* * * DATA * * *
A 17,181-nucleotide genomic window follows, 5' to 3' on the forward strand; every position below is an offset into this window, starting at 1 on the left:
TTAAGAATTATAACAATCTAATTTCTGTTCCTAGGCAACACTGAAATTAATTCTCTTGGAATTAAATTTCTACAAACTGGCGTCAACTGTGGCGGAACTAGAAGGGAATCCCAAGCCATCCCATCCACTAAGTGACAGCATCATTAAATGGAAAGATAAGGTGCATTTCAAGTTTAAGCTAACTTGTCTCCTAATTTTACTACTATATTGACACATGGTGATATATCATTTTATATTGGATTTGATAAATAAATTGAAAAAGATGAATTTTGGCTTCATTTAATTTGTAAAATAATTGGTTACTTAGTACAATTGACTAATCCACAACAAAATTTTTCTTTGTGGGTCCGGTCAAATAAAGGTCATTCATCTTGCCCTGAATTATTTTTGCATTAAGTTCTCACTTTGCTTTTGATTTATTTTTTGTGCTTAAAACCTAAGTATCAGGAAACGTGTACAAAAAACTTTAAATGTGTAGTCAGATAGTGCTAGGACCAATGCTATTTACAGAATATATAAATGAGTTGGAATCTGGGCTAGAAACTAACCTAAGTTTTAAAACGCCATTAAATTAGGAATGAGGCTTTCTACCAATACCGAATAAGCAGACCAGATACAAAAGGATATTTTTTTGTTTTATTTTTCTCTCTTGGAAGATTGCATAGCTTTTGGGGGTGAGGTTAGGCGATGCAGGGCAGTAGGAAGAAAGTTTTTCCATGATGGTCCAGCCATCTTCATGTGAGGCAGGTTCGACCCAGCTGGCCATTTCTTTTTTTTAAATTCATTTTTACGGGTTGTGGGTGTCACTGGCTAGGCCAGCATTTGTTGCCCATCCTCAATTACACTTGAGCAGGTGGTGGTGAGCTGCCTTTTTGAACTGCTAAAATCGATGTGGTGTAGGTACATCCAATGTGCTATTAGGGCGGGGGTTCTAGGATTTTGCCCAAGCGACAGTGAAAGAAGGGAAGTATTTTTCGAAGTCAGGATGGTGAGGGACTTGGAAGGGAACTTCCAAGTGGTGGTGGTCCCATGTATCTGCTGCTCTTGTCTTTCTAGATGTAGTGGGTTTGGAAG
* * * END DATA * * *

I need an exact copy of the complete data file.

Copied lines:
A 17,181-nucleotide genomic window follows, 5' to 3' on the forward strand; every position below is an offset into this window, starting at 1 on the left:
TTAAGAATTATAACAATCTAATTTCTGTTCCTAGGCAACACTGAAATTAATTCTCTTGGAATTAAATTTCTACAAACTGGCGTCAACTGTGGCGGAACTAGAAGGGAATCCCAAGCCATCCCATCCACTAAGTGACAGCATCATTAAATGGAAAGATAAGGTGCATTTCAAGTTTAAGCTAACTTGTCTCCTAATTTTACTACTATATTGACACATGGTGATATATCATTTTATATTGGATTTGATAAATAAATTGAAAAAGATGAATTTTGGCTTCATTTAATTTGTAAAATAATTGGTTACTTAGTACAATTGACTAATCCACAACAAAATTTTTCTTTGTGGGTCCGGTCAAATAAAGGTCATTCATCTTGCCCTGAATTATTTTTGCATTAAGTTCTCACTTTGCTTTTGATTTATTTTTTGTGCTTAAAACCTAAGTATCAGGAAACGTGTACAAAAAACTTTAAATGTGTAGTCAGATAGTGCTAGGACCAATGCTATTTACAGAATATATAAATGAGTTGGAATCTGGGCTAGAAACTAACCTAAGTTTTAAAACGCCATTAAATTAGGAATGAGGCTTTCTACCAATACCGAATAAGCAGACCAGATACAAAAGGATATTTTTTTGTTTTATTTTTCTCTCTTGGAAGATTGCATAGCTTTTGGGGGTGAGGTTAGGCGATGCAGGGCAGTAGGAAGAAAGTTTTTCCATGATGGTCCAGCCATCTTCATGTGAGGCAGGTTCGACCCAGCTGGCCATTTCTTTTTTTTAAATTCATTTTTACGGGTTGTGGGTGTCACTGGCTAGGCCAGCATTTGTTGCCCATCCTCAATTACACTTGAGCAGGTGGTGGTGAGCTGCCTTTTTGAACTGCTAAAATCGATGTGGTGTAGGTACATCCAATGTGCTATTAGGGCGGGGGTTCTAGGATTTTGCCCAAGCGACAGTGAAAGAAGGGAAGTATTTTTCGAAGTCAGGATGGTGAGGGACTTGGAAGGGAACTTCCAAGTGGTGGTGGTCCCATGTATCTGCTGCTCTTGTCTTTCTAGATGTAGTGGGTTTGGAAG